Although it might sound like something out of a Sci-Fi movie, self-driving cars are just on the horizon. Thanks to a new partnership between Nissan and NASA, commercial applications of autonomous driving systems are now in the works.
So how exactly does this work? Well, Nissan autonomous vehicle systems have been around for a few years; however, this new partnership is aimed at getting the technology to the public. Using remote-control technology, network-enabled communication, and state-of-the art radar, it’s as simple as typing in a destination.
“The work of NASA and Nissan – with one directed to space and the other directed to earth, is connected by similar challenges,” said Carlos Ghosn, president and CEO of Nissan. He states, “The partnership will accelerate Nissan’s development of safe, secure and reliable autonomous drive technology that we will progressively introduce to consumers beginning in 2016 up to 2020.”
Nissan says the most complex obstacle is by far city driving. Nissan and NASA, who mastered the technology in planetary rovers, are aiming to use vehicle-to-vehicle communications and high-tech cameras to make the system operational. Who knows, maybe in a few years hover cars will be an option as well. At 171 Nissan, we’re excited to see what this partnership will bring to future Nissan vehicles!
Nissan is well on its way to offering vehicles with fully autonomous driving technology. By 2020, you should be able to purchase a Nissan that essentially does the driving for you.
Like anything, the road to this destination takes steps. Two of those steps were the development of Moving Object Detection and Around View Monitor. These are separate but complementary technologies that, as part of a larger complex of technologies, will allow for true driving autonomy in the future.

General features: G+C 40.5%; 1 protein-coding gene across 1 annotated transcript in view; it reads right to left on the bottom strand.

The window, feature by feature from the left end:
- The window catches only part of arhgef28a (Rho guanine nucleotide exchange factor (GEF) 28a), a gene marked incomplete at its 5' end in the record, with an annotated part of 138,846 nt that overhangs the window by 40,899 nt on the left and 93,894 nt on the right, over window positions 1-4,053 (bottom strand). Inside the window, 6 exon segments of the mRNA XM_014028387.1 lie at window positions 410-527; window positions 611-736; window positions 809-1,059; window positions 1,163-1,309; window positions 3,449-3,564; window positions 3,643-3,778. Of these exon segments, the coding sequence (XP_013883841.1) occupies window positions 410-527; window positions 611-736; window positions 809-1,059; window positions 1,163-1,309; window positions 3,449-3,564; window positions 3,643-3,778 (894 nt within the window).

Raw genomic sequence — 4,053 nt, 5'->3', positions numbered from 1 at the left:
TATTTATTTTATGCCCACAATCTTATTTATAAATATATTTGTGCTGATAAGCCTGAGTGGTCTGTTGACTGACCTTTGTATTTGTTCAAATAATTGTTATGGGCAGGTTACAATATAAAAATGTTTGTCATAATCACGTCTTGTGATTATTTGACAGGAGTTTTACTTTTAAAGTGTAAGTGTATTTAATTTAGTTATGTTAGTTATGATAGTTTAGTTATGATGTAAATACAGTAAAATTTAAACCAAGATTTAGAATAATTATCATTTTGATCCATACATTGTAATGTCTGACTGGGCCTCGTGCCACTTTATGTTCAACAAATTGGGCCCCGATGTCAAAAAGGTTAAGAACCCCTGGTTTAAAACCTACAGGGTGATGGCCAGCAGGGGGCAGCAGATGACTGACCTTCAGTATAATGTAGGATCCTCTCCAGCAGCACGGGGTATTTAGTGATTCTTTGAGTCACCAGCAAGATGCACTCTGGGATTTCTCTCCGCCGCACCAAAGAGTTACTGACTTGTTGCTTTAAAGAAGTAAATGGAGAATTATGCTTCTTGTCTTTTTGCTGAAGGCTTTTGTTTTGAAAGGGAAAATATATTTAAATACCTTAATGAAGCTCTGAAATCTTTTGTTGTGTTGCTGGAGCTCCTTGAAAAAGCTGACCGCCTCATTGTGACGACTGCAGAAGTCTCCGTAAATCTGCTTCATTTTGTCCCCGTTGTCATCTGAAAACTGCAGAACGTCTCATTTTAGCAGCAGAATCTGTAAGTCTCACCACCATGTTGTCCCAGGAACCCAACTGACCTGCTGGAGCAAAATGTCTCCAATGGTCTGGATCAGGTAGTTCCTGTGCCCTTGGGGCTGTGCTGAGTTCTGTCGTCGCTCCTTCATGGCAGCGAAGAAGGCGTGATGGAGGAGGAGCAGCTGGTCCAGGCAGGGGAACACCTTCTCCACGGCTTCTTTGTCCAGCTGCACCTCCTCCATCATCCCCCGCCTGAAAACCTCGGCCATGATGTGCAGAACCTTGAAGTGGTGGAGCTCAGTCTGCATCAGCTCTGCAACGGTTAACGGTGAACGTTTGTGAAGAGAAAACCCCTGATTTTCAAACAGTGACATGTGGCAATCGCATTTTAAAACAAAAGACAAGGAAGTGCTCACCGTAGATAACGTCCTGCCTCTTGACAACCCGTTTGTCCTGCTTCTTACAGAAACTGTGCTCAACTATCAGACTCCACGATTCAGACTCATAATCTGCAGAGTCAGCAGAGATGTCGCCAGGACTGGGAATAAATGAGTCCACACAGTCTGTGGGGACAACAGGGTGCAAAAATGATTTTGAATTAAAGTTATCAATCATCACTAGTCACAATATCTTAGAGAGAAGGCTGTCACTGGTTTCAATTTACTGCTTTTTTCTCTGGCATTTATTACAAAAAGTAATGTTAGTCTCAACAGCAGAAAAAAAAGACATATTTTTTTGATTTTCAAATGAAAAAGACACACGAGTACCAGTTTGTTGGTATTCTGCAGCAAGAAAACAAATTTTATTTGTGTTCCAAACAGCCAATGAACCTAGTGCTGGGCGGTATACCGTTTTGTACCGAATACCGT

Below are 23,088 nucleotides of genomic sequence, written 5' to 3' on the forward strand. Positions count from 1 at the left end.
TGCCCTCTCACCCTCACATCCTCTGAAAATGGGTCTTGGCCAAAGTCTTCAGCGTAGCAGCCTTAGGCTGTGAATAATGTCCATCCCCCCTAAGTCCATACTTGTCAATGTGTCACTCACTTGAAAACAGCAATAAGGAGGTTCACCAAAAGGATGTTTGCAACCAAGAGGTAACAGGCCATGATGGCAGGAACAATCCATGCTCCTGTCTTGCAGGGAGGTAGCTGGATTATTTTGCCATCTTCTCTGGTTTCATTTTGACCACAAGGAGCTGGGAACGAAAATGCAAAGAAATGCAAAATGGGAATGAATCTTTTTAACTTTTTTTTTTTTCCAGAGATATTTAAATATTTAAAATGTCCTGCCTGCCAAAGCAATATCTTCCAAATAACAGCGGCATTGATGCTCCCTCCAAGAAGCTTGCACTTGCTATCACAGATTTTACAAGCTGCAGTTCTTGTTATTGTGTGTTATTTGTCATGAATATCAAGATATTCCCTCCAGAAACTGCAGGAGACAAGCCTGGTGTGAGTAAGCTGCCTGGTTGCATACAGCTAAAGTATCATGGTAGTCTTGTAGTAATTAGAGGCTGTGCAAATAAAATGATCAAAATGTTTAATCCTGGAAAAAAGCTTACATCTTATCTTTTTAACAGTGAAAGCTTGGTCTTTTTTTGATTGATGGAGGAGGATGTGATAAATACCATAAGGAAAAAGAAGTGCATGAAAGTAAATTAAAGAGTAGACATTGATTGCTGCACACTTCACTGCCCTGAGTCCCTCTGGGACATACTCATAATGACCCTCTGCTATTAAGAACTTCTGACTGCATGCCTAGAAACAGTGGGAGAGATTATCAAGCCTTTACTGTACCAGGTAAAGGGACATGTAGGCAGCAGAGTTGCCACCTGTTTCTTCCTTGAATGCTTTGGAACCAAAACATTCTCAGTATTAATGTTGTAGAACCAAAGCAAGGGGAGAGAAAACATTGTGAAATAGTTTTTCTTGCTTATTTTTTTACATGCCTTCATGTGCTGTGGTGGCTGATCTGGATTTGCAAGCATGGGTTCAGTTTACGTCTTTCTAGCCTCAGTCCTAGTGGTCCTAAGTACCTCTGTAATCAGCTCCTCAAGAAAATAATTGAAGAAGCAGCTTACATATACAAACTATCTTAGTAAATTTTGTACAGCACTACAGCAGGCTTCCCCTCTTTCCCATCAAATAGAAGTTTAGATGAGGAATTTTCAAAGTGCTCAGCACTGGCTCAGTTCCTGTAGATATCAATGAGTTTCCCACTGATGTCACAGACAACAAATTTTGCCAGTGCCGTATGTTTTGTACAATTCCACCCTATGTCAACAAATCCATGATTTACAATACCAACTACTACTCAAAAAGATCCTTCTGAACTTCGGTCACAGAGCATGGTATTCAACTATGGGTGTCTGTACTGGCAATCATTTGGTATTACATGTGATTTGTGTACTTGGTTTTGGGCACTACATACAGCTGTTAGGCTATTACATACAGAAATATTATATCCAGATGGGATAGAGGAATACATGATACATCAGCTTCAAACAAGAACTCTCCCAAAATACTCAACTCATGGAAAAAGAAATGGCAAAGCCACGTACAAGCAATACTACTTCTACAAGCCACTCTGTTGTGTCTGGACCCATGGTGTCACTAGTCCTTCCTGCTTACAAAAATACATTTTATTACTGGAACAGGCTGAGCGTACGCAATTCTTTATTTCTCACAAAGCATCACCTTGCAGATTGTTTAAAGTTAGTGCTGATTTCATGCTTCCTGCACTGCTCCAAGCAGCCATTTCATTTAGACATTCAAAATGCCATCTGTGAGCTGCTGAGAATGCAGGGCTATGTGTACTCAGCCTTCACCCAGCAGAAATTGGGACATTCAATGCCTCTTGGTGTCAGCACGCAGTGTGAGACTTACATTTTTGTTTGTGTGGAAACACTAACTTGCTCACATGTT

Around View Monitor gathers a composite picture of the vehicle’s surroundings and sends it to the driver in real time using four exterior cameras.
Moving Object Detection works with the Around View Monitor technology. MOD analyzes the feed coming from AVM and determines whether there are any moving objects around the vehicle. If so, it can issue audio and visual alerts to the driver.
Nissan has recently licensed these Nissan safety technologies to Hitachi Construction Machinery, which will create revenue that Nissan can further invest in better safety technologies.
Nissan is committed to safety. Visit 171 Nissan and we can show how this commitment has led to some of the safest vehicles on the road today![Top]
Not long ago, Nissan’s CEO Carlos Ghosn struck out in a speech and stated the company’s plans to have full autonomous cars by no later than 2020. After this statement, many car enthusiasts and industry leaders (although skeptical) were excited to see what Nissan may have in store for the future and even more excited for the changes this could bring to the auto and travel industries as a whole. Nissan escalated the energy levels by revealing a self driving LEAF prototype as proof of their plans to quickly have these new vehicles hit the road as soon as possible. With these plans finally out in the open, our inner child and imagination ran wild with idea of future self driving cars and how much closer that may have us to the Jetson’s way of travel!
Sadly, during a speech in Japan, Mr. Ghosn stated that Nissan’s plans for self driving cars are going to be tapping the brakes and would take longer than originally planned. Another speed bump in the future of this technology is that instead of created a fully automated vehicle; Nissan now says it will slowly rollout more and more automated technologies over the next few years which will slowly build into a full autonomous car. The good news is that none of this means we won’t be getting our self driving cars, merely that we may just have to wait a few more years before we’ll be able to watch a movie or take a nap as the car drives itself safely to our destination.[Top]